I'm trying to learn about statics ... let's say in the code below, I just need these 30 dogs to be available throughout my program.

What am I doing wrong here? It builds fine, but I'm getting the runtime error at line 15:

An unhandled exception of type System.NullReferenceException occurred in ConsoleApplication1.exe
Additional information: Object reference not set to an instance of the object.

using System;
using System.Collections.Generic;
using System.Text;

namespace ConsoleApplication1
{
    class Program
    {
        static void Main(string[] args)
        {
            string aName;
            for (int x = 0; x < 30; x++)
            {
                aName = AppUtils.myDogs[x].Name;  //<---- Errors here
            }
        }
    }

    public class MyDogClass
    {
        private string name;
        private string breed;
        private int age;

        public MyDogClass()
        {
            this.name = "Unknown";
            this.breed = "Unknown";
            this.age = 0;
        }

        public string Name{  get{ return this.name;}  set{this.name = value;}}
        public string Breed{ get{ return this.breed;} set{this.breed = value;}}
        public int    Age{   get{return this.age;}    set{this.age = value;}}

    }

    public static class AppUtils
    {
        public static MyDogClass[] myDogs = new MyDogClass[30];
    }
}

Thanks guys. Its coming along slow ... but thanks to you guys, its starting to gel. Its just that I hit stuff like this every once ins a while.

Edited 6 Years Ago by Zinderin: n/a

You never instantiate AppUtils.

You wrote the class for it but never actually create an instance of the class as such:

AppUtils myUtils = new AppUtils();

All class objects need to be instanciated prior to use.

Your usage would then be:

aName = myUtils.myDogs[x].Name;

Hope that helps :) Please remember to mark the thread solved once your issue is resolved.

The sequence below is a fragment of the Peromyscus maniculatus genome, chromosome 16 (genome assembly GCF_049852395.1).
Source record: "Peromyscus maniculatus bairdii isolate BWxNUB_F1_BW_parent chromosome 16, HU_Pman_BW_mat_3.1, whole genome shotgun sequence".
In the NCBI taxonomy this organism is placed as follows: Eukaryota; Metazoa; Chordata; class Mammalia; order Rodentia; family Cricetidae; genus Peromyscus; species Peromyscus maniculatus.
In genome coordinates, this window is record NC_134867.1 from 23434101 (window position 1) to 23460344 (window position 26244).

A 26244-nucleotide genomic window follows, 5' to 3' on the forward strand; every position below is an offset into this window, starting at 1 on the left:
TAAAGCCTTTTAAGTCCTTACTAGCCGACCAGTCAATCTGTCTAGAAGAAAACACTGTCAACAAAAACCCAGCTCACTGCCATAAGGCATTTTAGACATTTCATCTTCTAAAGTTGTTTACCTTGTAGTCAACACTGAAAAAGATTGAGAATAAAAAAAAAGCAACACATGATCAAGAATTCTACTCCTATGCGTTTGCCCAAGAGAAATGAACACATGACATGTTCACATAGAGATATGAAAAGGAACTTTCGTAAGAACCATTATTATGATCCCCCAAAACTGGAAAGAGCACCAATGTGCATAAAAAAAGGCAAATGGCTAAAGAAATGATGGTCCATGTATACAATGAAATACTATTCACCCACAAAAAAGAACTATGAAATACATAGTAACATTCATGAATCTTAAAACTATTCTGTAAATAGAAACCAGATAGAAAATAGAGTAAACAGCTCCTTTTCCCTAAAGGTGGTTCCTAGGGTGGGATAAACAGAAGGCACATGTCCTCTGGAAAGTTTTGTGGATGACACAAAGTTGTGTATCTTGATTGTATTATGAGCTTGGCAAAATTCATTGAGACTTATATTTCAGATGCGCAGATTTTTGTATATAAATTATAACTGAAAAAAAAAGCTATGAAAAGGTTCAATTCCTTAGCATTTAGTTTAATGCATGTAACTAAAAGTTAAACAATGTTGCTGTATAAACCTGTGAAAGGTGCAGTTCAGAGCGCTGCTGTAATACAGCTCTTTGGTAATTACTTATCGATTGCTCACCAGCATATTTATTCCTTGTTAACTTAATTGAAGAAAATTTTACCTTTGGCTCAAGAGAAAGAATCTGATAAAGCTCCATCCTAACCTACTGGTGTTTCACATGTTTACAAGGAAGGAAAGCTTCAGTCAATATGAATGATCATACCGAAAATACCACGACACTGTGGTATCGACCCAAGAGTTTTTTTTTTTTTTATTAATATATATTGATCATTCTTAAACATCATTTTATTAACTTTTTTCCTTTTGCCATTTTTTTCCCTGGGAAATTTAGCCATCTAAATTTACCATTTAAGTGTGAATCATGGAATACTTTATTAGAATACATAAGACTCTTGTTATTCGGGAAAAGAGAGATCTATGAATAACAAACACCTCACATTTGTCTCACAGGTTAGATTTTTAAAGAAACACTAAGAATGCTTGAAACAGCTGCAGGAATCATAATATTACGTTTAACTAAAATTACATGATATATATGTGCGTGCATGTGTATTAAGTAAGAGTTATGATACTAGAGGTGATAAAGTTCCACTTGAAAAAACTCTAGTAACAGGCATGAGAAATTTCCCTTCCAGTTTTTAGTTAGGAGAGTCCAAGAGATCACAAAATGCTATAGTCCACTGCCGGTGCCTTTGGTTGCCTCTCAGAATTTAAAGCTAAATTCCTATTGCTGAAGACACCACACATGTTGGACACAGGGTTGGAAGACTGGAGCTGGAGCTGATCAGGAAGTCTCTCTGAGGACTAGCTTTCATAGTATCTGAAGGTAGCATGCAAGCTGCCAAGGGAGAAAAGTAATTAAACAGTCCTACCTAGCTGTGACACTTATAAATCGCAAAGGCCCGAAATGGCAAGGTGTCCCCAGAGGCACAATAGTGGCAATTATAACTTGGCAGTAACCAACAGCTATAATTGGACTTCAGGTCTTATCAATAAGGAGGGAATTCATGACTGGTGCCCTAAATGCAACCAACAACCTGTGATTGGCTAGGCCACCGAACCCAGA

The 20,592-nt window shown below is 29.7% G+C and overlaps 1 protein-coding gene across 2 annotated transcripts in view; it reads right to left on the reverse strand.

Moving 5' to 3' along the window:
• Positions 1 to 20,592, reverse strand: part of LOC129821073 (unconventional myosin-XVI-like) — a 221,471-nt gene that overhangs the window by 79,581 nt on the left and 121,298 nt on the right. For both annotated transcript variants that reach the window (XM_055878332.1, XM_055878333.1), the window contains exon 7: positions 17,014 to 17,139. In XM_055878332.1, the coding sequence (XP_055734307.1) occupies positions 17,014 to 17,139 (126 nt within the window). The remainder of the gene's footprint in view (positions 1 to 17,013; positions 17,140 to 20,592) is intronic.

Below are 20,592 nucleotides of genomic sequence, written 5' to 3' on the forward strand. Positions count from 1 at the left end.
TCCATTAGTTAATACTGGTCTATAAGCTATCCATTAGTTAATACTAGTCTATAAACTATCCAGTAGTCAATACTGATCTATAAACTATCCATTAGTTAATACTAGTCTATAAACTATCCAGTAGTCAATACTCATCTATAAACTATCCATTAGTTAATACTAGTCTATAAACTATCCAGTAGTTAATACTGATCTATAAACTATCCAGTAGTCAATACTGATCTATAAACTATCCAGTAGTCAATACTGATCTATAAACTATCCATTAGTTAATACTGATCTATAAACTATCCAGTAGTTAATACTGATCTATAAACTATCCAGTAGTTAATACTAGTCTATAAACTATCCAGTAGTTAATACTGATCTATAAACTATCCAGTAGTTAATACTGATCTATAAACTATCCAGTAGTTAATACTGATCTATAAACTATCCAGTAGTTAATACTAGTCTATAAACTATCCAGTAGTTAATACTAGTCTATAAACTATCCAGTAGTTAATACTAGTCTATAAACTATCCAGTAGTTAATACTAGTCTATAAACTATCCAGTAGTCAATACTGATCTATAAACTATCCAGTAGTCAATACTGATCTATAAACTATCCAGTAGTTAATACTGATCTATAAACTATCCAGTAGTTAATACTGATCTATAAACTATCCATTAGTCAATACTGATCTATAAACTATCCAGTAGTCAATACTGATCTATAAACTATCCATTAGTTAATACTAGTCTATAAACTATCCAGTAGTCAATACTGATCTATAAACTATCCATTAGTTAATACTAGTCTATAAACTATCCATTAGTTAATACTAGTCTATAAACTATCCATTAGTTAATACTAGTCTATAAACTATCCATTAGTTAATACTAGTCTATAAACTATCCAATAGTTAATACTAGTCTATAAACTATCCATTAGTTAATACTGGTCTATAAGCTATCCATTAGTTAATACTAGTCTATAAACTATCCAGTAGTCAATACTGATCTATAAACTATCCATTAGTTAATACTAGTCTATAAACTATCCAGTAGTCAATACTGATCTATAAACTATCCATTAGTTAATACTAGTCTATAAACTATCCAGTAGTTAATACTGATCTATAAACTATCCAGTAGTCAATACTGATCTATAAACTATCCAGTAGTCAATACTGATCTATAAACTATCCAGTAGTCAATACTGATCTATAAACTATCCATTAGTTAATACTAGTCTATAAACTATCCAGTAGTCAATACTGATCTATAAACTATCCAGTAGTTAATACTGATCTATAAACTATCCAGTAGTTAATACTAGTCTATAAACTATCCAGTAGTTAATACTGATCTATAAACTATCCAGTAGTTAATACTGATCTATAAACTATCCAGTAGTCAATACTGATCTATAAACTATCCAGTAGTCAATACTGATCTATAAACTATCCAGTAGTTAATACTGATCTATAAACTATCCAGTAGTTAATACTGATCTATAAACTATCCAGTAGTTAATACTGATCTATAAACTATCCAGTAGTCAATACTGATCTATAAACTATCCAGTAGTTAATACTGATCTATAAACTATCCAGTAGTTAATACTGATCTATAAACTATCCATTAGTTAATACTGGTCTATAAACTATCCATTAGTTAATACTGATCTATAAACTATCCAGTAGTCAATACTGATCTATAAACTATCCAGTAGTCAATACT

Edit: Disregard this, Lusiphur's Red Bull cycle hadn't completed yet and his brain hit 'standby' mode... Was thinking regular (not static) classes when I typed this :twisted:

Edited 6 Years Ago by Lusiphur: n/a

You never instantiate AppUtils.

You wrote the class for it but never actually create an instance of the class as such:

AppUtils myUtils = new AppUtils();

All class objects need to be instanciated prior to use.

Your usage would then be:

aName = myUtils.myDogs[x].Name;

Hope that helps :) Please remember to mark the thread solved once your issue is resolved.

Lusiphur

(LOL! I've seen your name a 1000 times up here as I read responses ... now that I've typed it, I get it! Hahaha ... went right over my head)

Hmmmm, ok, I thought the idea behind a static class (remember, I'm still learning) was; you don't have to instance it, and that you shouldn't.

But further, I'm confused because -if- I instance it, doesn't that create an array local to the class its instantiated in? And when I instance it in another class in my app, that would be a whole different instantiated array?

Sorry for being so dense.

You can't call class members without making an instance of it.

Try adding a constructor to AppUtils class and instantiating all the array elements there:

public static class AppUtils
    {
        public static MyDogClass[] myDogs = new MyDogClass[30];

[B]       static AppUtils()
        {
            for (int i = 0; i < myDogs.Length; i++)
            {
                myDogs[i] = new MyDogClass();
            }
        }[/B]
    }

You never instantiate AppUtils.

You wrote the class for it but never actually create an instance of the class as such:...

Lusiphur you are mistaken, mate. AppUtils is a static class. You can't make an instance of a static class.

Edited 6 Years Ago by farooqaaa: n/a

Comments
Darn you for being RIGHT!! :twisted:

My bad, but the fact remains that as you stated:
>>You can't call class members without making an instance of it.

My methodology may be a bit off having been kept awake all night last night :zzz:

Hmmmm, ok, I thought the idea behind a static class (remember, I'm still learning) was; you don't have to instance it, and that you shouldn't.

No, you and farooqaaa are right, this would be a prime example of my brain going into 'standby' mode right in the middle of my Red Bull cycle :P